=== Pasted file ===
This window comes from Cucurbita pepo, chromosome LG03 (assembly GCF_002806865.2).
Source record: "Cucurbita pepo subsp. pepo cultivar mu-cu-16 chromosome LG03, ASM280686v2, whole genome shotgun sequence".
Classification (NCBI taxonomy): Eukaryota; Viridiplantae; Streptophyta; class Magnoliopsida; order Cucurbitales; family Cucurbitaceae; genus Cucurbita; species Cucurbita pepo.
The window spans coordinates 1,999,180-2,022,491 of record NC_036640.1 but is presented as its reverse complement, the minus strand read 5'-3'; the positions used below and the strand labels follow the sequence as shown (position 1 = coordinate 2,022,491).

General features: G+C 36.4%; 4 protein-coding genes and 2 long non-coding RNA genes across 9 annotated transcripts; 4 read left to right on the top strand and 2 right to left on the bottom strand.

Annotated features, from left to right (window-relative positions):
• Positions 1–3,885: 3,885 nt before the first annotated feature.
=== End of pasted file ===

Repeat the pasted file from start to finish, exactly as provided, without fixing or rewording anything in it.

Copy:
This window comes from Cucurbita pepo, chromosome LG03 (assembly GCF_002806865.2).
Source record: "Cucurbita pepo subsp. pepo cultivar mu-cu-16 chromosome LG03, ASM280686v2, whole genome shotgun sequence".
Classification (NCBI taxonomy): Eukaryota; Viridiplantae; Streptophyta; class Magnoliopsida; order Cucurbitales; family Cucurbitaceae; genus Cucurbita; species Cucurbita pepo.
The window spans coordinates 1,999,180-2,022,491 of record NC_036640.1 but is presented as its reverse complement, the minus strand read 5'-3'; the positions used below and the strand labels follow the sequence as shown (position 1 = coordinate 2,022,491).

General features: G+C 36.4%; 4 protein-coding genes and 2 long non-coding RNA genes across 9 annotated transcripts; 4 read left to right on the top strand and 2 right to left on the bottom strand.

Annotated features, from left to right (window-relative positions):
• Positions 1–3,885: 3,885 nt before the first annotated feature.